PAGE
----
Ricardo Semler on the difficulty of presence, confrontation with death and what success really means
“Only in recent history has “working hard” signaled pride rather than shame.” -Nassim Taleb
Ricardo Semler is the highly successful former CEO of the Brazilian company Semco, growing it from four million in 1982 to two hundred and twelve million in 2003.
He is well-known for basing his radically democratic management style based on a theory of human nature that profoundly deviates from the image of man espoused by traditional economic theory. On this, Semler wrote the best-selling books Maverick and the Seven-Day Weekend, in which he develops advanced ideas about psychology, the role of work in modern life and leadership.
Having a good day
When the night dawns, by what criterion do you judge the day that now lies behind you? Was it a good day? Why (not)?
For me, productivity has always been the standard of assessment.
At the end of a day on which I read many pages, for example, I would give myself a mental pad on the back; conversely, when the relevant metrics indicated fewer output, I would be less happy with myself.
Thanks to Semler, I have come to re-evaluate this way of evaluating.
The meaning of life
Citing James Taylor’s The Secret of Life, Semler links the meaning of life to enjoying the passing of time. When all is said and done, the extent to which you managed to do that — not the totality of to-do-list items you completed — determines whether you have had a good life.
If that’s our description of a life well-lived, it should loop back into our description of a day well-spent.
Accordingly, Semler thinks that true accomplishment is not about getting things done, but about something very different:
“Success, for me, is always making sure that the passing of time is worthwhile and that I’m not exchanging it for hope for some future or for something that I had in the past.”
This not so easy as it may seem:
“Enjoying the passing of time is by far the hardest thing we can ever do. Living in the present is very difficult.”
For Semler, one does not win the day by being productive, but by being present.
In Happier, Harvard-psychologist Tal Ben-Sahar defines the “arrival fallacy” as “the false belief that reaching a valued destination can sustain happiness”.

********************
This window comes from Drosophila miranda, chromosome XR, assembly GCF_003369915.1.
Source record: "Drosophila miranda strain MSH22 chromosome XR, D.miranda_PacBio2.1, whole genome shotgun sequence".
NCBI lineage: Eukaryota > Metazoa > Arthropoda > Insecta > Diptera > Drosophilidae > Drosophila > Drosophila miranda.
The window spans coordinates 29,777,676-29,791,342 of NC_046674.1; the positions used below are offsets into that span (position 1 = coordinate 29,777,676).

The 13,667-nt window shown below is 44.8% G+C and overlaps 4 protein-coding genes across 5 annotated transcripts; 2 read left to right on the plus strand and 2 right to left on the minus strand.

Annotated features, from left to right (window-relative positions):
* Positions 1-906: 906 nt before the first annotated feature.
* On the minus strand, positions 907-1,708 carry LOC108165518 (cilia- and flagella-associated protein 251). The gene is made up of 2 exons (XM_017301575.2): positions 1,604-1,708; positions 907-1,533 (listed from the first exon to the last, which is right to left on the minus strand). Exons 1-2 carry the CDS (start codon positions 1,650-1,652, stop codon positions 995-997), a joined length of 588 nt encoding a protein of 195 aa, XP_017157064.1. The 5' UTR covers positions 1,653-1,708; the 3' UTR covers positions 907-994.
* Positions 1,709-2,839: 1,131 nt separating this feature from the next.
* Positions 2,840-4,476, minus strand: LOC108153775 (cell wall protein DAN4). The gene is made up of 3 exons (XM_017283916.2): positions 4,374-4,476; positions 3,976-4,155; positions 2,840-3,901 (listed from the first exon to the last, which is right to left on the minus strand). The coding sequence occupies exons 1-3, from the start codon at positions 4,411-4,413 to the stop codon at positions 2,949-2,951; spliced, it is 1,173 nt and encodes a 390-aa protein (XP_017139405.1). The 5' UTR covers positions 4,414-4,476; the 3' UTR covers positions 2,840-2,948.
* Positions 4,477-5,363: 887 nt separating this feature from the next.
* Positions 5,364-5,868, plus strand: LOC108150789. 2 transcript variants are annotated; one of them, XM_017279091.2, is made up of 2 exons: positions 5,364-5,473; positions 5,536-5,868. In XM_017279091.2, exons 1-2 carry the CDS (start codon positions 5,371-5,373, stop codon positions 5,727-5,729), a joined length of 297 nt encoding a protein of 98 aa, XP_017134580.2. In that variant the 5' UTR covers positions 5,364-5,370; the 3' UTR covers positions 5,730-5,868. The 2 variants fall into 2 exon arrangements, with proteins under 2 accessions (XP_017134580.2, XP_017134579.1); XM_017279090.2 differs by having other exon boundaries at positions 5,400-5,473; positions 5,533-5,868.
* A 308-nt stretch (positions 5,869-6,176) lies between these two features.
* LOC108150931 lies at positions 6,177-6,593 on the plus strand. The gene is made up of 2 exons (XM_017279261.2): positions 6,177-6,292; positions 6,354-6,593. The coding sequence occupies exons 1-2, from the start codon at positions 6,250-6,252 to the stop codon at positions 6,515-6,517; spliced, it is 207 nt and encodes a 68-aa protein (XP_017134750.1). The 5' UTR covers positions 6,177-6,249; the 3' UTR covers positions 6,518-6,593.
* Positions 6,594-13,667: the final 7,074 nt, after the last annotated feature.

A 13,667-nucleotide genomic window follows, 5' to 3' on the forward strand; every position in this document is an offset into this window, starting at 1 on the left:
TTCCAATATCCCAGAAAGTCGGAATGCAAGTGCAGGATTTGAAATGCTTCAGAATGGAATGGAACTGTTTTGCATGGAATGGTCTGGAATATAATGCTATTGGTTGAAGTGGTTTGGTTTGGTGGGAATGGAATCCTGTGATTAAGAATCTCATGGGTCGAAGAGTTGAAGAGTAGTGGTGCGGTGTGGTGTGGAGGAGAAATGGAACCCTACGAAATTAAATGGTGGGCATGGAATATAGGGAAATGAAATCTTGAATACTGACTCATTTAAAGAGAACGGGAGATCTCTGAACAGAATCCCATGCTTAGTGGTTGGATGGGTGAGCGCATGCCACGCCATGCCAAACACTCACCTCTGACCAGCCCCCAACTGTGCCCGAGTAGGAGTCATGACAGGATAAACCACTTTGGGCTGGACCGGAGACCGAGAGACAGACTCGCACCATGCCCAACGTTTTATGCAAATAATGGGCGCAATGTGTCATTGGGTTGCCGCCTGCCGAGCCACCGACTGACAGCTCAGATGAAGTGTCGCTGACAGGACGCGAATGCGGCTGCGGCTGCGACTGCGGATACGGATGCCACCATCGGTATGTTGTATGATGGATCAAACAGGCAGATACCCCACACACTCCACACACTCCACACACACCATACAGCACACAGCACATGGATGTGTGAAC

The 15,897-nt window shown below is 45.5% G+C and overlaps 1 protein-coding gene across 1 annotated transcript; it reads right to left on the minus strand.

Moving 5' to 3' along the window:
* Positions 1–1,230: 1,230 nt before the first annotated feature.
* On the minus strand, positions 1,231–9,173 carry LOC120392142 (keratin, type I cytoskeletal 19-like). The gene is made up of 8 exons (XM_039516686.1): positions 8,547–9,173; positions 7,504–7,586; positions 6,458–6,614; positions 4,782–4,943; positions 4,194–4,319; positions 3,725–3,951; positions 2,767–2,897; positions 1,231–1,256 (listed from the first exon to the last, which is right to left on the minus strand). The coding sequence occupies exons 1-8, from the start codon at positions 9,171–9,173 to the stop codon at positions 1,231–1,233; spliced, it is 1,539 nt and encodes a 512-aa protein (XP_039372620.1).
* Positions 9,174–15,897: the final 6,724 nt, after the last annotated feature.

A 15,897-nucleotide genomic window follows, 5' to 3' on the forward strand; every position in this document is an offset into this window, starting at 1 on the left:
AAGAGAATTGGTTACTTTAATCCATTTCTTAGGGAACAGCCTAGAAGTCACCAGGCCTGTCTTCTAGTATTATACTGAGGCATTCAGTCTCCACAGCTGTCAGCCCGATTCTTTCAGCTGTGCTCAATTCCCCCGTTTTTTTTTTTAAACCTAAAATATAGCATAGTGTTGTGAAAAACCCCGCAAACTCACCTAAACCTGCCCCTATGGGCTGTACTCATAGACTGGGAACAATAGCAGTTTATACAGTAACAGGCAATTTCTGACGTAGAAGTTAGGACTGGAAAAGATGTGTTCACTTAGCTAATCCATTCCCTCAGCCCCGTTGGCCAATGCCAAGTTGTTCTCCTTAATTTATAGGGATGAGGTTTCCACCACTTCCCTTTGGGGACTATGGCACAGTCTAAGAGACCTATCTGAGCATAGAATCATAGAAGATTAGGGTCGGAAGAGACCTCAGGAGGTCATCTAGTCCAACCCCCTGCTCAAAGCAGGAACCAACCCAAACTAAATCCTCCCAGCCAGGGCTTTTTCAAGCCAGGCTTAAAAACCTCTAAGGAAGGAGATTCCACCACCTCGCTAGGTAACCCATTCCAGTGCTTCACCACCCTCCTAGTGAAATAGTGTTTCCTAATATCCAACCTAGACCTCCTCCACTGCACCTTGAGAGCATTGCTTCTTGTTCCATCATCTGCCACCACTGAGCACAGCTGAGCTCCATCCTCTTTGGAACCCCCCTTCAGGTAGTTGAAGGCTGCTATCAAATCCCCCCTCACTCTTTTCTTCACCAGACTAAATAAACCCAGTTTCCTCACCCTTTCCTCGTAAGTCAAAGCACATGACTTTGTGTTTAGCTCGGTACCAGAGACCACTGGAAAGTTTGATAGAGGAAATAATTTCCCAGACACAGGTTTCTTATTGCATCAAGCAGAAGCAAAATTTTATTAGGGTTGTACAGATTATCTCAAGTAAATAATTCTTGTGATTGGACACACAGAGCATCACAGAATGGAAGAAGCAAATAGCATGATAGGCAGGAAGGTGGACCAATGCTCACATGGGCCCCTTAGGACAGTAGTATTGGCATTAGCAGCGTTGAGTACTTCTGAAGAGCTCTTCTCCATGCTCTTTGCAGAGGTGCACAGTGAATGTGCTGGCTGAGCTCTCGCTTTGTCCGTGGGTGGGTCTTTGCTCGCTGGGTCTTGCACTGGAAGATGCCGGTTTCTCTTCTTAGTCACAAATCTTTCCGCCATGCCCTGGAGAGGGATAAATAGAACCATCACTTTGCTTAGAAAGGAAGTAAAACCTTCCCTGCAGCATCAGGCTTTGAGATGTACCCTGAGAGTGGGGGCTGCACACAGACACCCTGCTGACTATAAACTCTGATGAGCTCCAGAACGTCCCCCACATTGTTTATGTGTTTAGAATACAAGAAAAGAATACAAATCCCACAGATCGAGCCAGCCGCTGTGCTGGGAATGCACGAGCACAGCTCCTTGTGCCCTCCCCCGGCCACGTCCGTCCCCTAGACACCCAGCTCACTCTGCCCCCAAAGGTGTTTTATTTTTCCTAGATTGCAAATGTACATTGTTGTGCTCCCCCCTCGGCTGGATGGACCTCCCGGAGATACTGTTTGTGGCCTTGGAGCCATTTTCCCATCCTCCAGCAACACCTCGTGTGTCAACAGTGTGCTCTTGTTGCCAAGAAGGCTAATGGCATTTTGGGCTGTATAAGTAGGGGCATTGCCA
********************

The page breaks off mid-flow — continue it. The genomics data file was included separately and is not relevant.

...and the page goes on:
Such beliefs are incorrect, because evolution has tricked us and so, once we achieve a desired thing we no longer desire it. Given that human psychology works this way, viewing happiness as something you need to deserve — making it depend on reaching an aspired target — is tricky business.
There is an interesting connection between the arrival fallacy and Semler’s philosophy that success and productivity are two fundamentally distinct concepts.
Both theories point to the idea that getting to some destination or fulfilling some external metric are not as important to living well as is commonly assumed.
Hence, when some productivity-standard figures in your definition of ‘success’, you are probably chasing the wrong thing.
According to Semler, success means experiencing high-quality time, regardless of external outcomes:
“If this podcast was worth it, because it made us think — that is success. If you went to a baseball game that you enjoyed — that is success. These hours were successful because the passing of time was worthwhile.”
I never thought of enjoying a baseball game as a success, but, now that I think about it, Semler’s reasoning makes a lot of sense.
Don’t forget about your priorities
To summarize, so far we have seen that while it’s intuitive to define success as what you accomplish during a period of time, Semler argues that it’s better to see success as how you experience a period of time.
Consequentially, it might be wise to evaluate your days in terms of presence and not in terms of productivity.